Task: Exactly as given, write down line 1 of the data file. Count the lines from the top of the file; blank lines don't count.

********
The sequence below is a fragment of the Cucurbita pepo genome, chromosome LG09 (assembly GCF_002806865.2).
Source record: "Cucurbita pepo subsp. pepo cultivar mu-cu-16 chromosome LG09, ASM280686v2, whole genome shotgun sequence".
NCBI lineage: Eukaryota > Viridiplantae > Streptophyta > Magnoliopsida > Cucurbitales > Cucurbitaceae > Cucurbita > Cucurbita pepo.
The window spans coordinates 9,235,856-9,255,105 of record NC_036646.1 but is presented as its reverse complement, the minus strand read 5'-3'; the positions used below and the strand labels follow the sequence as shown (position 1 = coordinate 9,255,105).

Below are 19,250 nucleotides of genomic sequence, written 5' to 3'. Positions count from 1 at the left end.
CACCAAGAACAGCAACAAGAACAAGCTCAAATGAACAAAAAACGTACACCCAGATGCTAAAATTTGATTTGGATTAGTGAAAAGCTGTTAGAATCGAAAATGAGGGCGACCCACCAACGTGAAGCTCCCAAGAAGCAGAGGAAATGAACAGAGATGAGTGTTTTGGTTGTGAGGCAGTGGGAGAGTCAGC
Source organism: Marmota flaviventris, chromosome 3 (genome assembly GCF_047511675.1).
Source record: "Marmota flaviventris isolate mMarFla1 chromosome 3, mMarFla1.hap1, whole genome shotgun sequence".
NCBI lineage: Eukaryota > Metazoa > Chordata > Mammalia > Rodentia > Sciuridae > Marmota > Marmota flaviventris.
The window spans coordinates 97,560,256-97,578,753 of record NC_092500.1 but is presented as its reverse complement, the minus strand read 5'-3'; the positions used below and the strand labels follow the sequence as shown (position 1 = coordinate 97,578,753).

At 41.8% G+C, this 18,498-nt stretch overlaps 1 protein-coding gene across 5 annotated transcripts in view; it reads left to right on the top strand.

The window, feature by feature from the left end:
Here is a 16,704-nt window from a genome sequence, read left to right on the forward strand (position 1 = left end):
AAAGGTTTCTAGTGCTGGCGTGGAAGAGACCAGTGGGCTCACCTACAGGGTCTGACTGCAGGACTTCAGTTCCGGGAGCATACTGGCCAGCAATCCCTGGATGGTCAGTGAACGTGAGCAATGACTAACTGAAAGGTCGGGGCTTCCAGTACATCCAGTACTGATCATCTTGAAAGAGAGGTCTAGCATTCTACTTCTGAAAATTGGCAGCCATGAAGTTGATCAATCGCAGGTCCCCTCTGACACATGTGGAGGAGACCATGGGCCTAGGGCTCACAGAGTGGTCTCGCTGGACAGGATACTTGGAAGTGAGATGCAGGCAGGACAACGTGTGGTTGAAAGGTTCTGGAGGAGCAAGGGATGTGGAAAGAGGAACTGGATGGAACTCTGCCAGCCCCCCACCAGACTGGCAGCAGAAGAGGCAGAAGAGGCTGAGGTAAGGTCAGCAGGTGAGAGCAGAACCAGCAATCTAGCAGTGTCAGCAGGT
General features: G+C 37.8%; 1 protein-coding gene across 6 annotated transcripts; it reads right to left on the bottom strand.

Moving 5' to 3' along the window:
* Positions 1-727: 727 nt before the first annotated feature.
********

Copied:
The sequence below is a fragment of the Cucurbita pepo genome, chromosome LG09 (assembly GCF_002806865.2).